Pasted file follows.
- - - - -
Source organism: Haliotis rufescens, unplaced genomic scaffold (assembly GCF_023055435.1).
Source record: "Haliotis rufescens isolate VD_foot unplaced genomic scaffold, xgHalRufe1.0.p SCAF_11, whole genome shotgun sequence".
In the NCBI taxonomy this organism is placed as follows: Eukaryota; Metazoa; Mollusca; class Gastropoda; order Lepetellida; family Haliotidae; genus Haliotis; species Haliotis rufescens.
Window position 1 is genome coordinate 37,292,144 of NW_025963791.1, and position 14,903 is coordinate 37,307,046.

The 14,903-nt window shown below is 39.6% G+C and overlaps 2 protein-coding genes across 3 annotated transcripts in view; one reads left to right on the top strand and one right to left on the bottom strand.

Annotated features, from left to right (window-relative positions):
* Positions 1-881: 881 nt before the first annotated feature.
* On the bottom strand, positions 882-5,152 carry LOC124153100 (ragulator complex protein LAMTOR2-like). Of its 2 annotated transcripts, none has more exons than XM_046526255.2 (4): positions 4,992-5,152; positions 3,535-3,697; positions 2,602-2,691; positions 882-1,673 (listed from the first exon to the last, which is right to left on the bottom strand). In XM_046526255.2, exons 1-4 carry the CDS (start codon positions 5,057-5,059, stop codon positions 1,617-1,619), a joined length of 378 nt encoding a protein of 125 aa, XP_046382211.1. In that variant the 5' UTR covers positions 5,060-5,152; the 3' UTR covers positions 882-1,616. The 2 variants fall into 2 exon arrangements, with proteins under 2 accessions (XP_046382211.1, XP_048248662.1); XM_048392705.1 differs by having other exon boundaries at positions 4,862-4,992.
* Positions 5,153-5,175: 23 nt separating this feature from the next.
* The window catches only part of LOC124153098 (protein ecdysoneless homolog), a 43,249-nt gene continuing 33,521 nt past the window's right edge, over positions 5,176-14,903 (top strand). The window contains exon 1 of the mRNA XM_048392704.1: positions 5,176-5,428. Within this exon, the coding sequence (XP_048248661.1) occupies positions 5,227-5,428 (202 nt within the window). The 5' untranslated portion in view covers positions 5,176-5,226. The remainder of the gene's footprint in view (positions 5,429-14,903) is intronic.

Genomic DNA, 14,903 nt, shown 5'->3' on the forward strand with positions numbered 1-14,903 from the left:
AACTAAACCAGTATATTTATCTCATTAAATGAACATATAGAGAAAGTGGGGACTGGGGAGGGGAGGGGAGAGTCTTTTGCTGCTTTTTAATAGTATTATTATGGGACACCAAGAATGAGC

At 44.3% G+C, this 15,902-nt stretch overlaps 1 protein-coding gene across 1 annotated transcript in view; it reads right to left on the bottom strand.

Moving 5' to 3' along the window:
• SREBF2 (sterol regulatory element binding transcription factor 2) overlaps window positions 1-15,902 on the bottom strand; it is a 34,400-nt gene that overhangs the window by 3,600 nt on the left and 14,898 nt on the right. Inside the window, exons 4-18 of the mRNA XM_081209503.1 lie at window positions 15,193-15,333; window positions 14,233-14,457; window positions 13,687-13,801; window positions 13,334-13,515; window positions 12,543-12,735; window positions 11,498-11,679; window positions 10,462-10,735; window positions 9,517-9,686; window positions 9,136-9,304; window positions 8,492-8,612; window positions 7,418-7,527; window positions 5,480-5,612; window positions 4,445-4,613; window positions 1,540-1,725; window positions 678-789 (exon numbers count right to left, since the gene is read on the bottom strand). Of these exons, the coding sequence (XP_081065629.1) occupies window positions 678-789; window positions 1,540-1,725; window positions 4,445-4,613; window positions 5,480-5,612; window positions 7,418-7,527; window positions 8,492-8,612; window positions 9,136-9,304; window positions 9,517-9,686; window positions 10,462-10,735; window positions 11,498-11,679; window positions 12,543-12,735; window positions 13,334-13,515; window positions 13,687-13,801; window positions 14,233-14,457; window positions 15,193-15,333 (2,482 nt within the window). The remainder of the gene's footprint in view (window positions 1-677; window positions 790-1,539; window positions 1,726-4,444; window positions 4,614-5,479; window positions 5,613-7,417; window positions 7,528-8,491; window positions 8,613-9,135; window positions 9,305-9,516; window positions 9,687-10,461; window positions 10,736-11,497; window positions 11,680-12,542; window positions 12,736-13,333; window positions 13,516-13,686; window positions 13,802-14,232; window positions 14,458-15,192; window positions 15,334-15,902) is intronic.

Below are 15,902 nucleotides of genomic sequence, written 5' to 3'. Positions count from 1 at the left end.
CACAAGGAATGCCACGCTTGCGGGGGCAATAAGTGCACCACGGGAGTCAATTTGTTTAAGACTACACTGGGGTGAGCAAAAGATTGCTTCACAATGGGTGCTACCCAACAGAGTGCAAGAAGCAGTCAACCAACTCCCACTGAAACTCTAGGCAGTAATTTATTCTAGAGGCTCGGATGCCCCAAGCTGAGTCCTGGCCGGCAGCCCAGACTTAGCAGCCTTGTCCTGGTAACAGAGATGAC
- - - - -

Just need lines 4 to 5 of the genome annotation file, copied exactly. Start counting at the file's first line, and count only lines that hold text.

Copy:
Window position 1 is genome coordinate 37,292,144 of NW_025963791.1, and position 14,903 is coordinate 37,307,046.

The 14,903-nt window shown below is 39.6% G+C and overlaps 2 protein-coding genes across 3 annotated transcripts in view; one reads left to right on the top strand and one right to left on the bottom strand.